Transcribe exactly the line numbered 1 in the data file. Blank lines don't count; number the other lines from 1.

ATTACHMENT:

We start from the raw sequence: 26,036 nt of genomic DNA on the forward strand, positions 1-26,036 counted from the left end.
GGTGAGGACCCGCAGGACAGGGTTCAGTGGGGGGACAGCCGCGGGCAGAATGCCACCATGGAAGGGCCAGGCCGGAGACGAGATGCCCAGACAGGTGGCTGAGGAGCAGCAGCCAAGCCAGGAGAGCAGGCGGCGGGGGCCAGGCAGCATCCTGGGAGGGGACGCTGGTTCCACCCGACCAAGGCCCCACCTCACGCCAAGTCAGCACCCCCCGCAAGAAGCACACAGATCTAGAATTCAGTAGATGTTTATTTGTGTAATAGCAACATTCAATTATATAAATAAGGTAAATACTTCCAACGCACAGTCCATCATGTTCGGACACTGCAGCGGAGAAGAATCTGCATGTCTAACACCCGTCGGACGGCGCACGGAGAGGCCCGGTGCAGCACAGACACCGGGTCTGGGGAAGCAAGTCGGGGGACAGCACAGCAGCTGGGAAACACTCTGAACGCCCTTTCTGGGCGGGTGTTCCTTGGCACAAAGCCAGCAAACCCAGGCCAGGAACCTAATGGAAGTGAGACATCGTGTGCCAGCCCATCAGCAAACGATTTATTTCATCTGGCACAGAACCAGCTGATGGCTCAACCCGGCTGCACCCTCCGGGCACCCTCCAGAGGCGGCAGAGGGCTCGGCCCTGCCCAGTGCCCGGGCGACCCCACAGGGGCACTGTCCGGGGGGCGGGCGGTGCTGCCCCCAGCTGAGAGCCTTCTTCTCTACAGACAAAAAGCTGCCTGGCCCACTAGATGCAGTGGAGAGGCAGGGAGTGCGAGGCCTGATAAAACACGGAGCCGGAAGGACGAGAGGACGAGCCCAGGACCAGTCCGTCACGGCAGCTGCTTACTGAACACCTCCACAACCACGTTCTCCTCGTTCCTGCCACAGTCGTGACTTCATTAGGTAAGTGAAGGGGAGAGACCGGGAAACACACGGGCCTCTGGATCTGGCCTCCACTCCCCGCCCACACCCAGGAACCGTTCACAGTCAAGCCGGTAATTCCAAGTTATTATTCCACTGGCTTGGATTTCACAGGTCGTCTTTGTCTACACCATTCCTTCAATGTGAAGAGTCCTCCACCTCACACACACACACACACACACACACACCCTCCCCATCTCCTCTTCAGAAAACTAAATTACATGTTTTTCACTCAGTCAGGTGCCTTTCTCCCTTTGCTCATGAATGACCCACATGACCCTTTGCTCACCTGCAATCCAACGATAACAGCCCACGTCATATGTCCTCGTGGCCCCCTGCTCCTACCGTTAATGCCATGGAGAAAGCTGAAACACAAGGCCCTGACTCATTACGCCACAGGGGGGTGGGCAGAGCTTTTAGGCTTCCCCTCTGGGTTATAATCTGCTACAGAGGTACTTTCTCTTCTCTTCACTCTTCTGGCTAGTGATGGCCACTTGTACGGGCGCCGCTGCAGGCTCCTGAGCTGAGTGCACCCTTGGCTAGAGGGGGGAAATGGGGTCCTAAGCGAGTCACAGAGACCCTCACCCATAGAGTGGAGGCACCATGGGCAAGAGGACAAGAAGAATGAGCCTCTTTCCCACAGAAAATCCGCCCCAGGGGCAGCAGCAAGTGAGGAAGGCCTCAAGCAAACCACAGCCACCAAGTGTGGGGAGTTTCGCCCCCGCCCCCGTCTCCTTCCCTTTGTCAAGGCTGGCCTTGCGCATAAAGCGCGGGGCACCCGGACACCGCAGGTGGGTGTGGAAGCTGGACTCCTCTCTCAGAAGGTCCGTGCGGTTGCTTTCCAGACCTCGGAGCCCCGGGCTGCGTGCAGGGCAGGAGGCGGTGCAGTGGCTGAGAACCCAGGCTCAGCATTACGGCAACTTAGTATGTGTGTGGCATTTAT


We start from the raw sequence: 26,036 nt of genomic DNA on the forward strand, positions 1-26,036 counted from the left end.